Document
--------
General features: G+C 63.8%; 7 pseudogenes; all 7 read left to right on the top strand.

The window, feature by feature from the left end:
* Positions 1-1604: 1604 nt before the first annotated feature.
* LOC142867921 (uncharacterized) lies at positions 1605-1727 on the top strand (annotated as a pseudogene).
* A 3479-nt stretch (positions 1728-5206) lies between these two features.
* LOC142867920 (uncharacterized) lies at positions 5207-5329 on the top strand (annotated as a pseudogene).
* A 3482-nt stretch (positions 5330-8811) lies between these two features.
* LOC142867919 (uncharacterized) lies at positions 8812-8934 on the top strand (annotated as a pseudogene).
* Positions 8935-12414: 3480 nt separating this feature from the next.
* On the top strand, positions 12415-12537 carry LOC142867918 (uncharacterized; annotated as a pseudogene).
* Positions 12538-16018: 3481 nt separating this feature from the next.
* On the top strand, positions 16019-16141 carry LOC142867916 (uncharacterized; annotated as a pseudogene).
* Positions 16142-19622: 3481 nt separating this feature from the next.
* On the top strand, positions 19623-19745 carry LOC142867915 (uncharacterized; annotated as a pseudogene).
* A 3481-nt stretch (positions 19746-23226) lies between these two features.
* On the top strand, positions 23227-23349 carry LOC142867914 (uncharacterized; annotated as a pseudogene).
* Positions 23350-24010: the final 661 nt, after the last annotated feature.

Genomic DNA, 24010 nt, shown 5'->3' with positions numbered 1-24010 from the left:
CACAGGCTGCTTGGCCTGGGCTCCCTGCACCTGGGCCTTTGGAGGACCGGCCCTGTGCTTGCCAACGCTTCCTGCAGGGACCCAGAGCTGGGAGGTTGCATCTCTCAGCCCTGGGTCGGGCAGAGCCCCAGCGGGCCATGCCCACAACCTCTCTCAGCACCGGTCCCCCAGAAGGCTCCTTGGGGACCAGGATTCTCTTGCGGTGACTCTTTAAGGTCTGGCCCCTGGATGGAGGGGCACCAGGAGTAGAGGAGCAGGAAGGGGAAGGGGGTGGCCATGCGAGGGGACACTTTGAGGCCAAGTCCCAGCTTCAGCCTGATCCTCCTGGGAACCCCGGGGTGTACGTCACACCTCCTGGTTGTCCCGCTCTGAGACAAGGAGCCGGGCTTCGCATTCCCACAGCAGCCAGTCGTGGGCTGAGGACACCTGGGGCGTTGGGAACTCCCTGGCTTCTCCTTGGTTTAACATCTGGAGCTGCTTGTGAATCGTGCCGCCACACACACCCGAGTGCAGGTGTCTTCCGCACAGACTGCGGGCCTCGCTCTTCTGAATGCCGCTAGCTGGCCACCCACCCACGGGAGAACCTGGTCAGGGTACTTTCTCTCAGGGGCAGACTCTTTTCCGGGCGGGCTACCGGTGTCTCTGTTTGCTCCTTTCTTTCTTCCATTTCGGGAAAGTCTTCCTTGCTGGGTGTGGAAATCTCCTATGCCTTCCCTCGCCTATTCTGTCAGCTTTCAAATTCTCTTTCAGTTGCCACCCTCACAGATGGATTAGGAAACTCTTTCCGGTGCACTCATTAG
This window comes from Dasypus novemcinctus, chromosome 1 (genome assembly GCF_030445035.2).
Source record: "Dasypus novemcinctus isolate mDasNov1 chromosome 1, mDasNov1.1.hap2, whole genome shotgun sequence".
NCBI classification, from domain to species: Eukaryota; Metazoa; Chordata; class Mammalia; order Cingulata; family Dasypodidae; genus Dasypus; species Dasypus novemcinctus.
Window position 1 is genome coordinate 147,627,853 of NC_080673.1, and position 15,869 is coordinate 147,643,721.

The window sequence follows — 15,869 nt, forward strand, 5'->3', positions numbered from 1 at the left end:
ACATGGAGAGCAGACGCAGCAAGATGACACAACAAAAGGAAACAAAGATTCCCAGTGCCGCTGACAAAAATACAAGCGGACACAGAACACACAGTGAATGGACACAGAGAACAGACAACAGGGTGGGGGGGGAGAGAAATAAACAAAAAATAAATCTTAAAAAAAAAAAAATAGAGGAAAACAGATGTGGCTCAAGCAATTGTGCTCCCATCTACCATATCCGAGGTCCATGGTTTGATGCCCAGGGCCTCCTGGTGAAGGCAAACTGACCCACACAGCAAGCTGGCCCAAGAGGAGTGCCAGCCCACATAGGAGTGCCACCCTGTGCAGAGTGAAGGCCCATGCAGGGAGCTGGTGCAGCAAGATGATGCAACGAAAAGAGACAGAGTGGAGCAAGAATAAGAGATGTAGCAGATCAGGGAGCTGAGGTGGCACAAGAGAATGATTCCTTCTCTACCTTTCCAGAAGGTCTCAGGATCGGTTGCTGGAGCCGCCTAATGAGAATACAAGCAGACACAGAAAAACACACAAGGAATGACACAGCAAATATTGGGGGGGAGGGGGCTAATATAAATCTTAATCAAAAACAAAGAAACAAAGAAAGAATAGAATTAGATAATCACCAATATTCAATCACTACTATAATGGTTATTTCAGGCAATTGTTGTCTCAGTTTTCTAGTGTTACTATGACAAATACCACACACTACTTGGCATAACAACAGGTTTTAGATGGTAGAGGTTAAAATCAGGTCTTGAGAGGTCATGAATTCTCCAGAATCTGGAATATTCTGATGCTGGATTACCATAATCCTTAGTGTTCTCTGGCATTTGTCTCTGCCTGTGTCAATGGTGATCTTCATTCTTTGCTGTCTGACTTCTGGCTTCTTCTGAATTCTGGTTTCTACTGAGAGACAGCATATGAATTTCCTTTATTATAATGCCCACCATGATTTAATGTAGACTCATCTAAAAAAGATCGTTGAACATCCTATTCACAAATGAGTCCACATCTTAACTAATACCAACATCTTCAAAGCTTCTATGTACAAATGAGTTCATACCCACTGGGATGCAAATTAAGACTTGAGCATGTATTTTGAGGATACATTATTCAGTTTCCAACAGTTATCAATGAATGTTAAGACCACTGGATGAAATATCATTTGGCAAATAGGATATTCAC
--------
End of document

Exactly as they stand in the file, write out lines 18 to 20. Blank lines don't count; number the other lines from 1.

Genomic DNA, 24010 nt, shown 5'->3' with positions numbered 1-24010 from the left:
CACAGGCTGCTTGGCCTGGGCTCCCTGCACCTGGGCCTTTGGAGGACCGGCCCTGTGCTTGCCAACGCTTCCTGCAGGGACCCAGAGCTGGGAGGTTGCATCTCTCAGCCCTGGGTCGGGCAGAGCCCCAGCGGGCCATGCCCACAACCTCTCTCAGCACCGGTCCCCCAGAAGGCTCCTTGGGGACCAGGATTCTCTTGCGGTGACTCTTTAAGGTCTGGCCCCTGGATGGAGGGGCACCAGGAGTAGAGGAGCAGGAAGGGGAAGGGGGTGGCCATGCGAGGGGACACTTTGAGGCCAAGTCCCAGCTTCAGCCTGATCCTCCTGGGAACCCCGGGGTGTACGTCACACCTCCTGGTTGTCCCGCTCTGAGACAAGGAGCCGGGCTTCGCATTCCCACAGCAGCCAGTCGTGGGCTGAGGACACCTGGGGCGTTGGGAACTCCCTGGCTTCTCCTTGGTTTAACATCTGGAGCTGCTTGTGAATCGTGCCGCCACACACACCCGAGTGCAGGTGTCTTCCGCACAGACTGCGGGCCTCGCTCTTCTGAATGCCGCTAGCTGGCCACCCACCCACGGGAGAACCTGGTCAGGGTACTTTCTCTCAGGGGCAGACTCTTTTCCGGGCGGGCTACCGGTGTCTCTGTTTGCTCCTTTCTTTCTTCCATTTCGGGAAAGTCTTCCTTGCTGGGTGTGGAAATCTCCTATGCCTTCCCTCGCCTATTCTGTCAGCTTTCAAATTCTCTTTCAGTTGCCACCCTCACAGATGGATTAGGAAACTCTTTCCGGTGCACTCATTAG
This window comes from Dasypus novemcinctus, chromosome 1 (genome assembly GCF_030445035.2).